The Case for the Debate on Afghanistan
As strange as it may seem to some, as a supporter of our mission in Afghanistan, I am also a supporter of a debate of that mission in Parliament. I could go into the details of how I think such a debate would actually strengthen support for that mission and our troops rather than harm it. I could tell you how I think stiffling debate and wrapping it American-style jingoism and "cut and run" strawman attacks on the opposition will actually erode suppor and divide the country.
No, I will simply point out two things:
1) The NDP has been consistent in calling for this debate since before, and indeed during, the election campaign
"If Paul Martin wants to involve Canada directly in a war in Afghanistan, then he must spell out what our goals are, what our commitments will be, and when and how we will get out.We then require a real national debate, and a
clear democratic decision taken by Parliament."
2) Notice the first line of that press release:
"In Brussels earlier today, foreign ministers from the North Atlantic Treaty Organization (NATO) countries agreed to expand the presence of the alliance's troops in Afghanistan. NATO proposes to deploy some 6,000 additional troops to the south of the country." (empahsis mine)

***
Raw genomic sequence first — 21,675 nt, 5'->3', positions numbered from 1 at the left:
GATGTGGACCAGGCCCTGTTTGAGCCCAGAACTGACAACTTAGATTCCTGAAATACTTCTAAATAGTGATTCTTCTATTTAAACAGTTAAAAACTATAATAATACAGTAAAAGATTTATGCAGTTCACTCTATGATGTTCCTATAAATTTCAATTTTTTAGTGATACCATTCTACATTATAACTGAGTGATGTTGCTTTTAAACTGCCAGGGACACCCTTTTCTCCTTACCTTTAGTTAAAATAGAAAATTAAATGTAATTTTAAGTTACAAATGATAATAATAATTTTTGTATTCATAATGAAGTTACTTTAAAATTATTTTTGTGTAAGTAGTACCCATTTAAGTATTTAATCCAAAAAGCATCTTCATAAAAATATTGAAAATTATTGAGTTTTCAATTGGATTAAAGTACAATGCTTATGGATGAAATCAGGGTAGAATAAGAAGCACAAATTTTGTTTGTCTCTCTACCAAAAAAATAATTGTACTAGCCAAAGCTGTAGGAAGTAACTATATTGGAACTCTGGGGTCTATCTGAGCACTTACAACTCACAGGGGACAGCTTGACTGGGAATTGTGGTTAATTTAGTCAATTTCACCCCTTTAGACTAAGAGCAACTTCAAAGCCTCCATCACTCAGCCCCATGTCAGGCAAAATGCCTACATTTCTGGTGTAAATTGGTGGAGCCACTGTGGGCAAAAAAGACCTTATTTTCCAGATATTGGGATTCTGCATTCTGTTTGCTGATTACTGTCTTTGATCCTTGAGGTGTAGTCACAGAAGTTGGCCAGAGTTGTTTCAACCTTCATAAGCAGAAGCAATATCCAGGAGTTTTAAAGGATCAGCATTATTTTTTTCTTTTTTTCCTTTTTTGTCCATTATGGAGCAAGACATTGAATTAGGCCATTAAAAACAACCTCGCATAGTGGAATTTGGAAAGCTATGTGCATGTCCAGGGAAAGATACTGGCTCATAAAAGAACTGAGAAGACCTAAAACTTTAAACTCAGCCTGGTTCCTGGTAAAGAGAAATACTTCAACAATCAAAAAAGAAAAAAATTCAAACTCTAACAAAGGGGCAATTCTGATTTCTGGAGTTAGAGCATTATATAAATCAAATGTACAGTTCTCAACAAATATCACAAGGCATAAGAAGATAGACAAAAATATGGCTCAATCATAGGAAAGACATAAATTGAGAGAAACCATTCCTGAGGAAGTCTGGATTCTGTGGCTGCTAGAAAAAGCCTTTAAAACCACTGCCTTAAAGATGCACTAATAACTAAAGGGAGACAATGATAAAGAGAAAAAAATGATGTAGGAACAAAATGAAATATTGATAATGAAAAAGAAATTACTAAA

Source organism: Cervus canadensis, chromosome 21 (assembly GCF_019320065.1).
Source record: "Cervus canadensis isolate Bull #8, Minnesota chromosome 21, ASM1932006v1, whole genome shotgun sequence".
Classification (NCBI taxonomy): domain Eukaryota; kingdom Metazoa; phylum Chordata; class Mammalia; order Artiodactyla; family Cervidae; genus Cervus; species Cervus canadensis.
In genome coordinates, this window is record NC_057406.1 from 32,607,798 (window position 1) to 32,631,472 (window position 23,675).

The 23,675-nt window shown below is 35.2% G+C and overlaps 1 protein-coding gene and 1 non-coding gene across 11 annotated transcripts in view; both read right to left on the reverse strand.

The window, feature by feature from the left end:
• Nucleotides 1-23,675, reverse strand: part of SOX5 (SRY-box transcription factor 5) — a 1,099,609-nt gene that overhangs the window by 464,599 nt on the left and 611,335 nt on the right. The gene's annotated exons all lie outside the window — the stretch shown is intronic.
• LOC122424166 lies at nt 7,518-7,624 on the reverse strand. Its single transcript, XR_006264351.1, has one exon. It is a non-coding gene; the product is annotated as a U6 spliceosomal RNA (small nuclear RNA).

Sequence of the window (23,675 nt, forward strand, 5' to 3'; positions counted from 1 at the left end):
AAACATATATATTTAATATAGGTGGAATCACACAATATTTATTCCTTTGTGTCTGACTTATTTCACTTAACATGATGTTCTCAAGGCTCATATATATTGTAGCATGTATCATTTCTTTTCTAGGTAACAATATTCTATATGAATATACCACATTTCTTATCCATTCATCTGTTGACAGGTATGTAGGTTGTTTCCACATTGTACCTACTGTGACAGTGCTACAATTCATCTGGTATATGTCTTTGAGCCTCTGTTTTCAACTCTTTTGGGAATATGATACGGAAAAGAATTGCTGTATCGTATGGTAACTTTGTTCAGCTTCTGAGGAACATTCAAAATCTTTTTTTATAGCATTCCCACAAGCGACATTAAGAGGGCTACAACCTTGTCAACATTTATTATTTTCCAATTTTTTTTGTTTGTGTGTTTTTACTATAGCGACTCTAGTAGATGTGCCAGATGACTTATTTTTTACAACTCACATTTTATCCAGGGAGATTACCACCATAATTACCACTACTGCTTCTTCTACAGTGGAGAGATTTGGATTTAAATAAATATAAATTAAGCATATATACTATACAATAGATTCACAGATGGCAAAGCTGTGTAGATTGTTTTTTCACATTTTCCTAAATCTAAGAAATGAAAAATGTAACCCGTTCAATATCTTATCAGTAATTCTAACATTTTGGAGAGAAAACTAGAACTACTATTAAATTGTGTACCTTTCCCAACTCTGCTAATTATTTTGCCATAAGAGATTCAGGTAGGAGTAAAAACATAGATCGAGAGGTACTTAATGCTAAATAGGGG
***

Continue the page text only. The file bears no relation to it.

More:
From NATO itself:
"The revised operational plan for the NATO-led International Security Assistance Force (ISAF) provides strategic guidance for increased NATO support to the Afghan Government in extending its authority and influence across the country." (empahsis mine)
In other words, NATO revised and updated its plans. The mission changed. The mission changed after the so-called "informational debates" conducted in Parliamentary Committee in November of 2005. It changed in the middle of an election campaign, when the House was not sitting. These changes, therefore, have not been debated in Parliament or committee, since Parliament has not sat since those changes to the mission were made.
All of which begs the questions like:
How does this affect the current mission?
Does Canada need to supply more troops?
Do our troops have the correct equipment, training and logistical support for this?
Does this change affect the long term plans? How?
Is this change a good idea?
In short, we need a debate in Parliament (not committee) . That is what happens in a free and democratic society. These are important quesions that the public at large needs answers to so they can continue to support the mission. We are, after all, still a democracy. Perhaps someone should remind the Prime Minister of that.
I think the case for our continued presence in Afghanistan is a strong one and can easily withstand debate. I think the morale of our troops on the ground is not so fragile that it cannot withstand a debate - after all, we are exercising our democratic rights which is why they are there in the first place.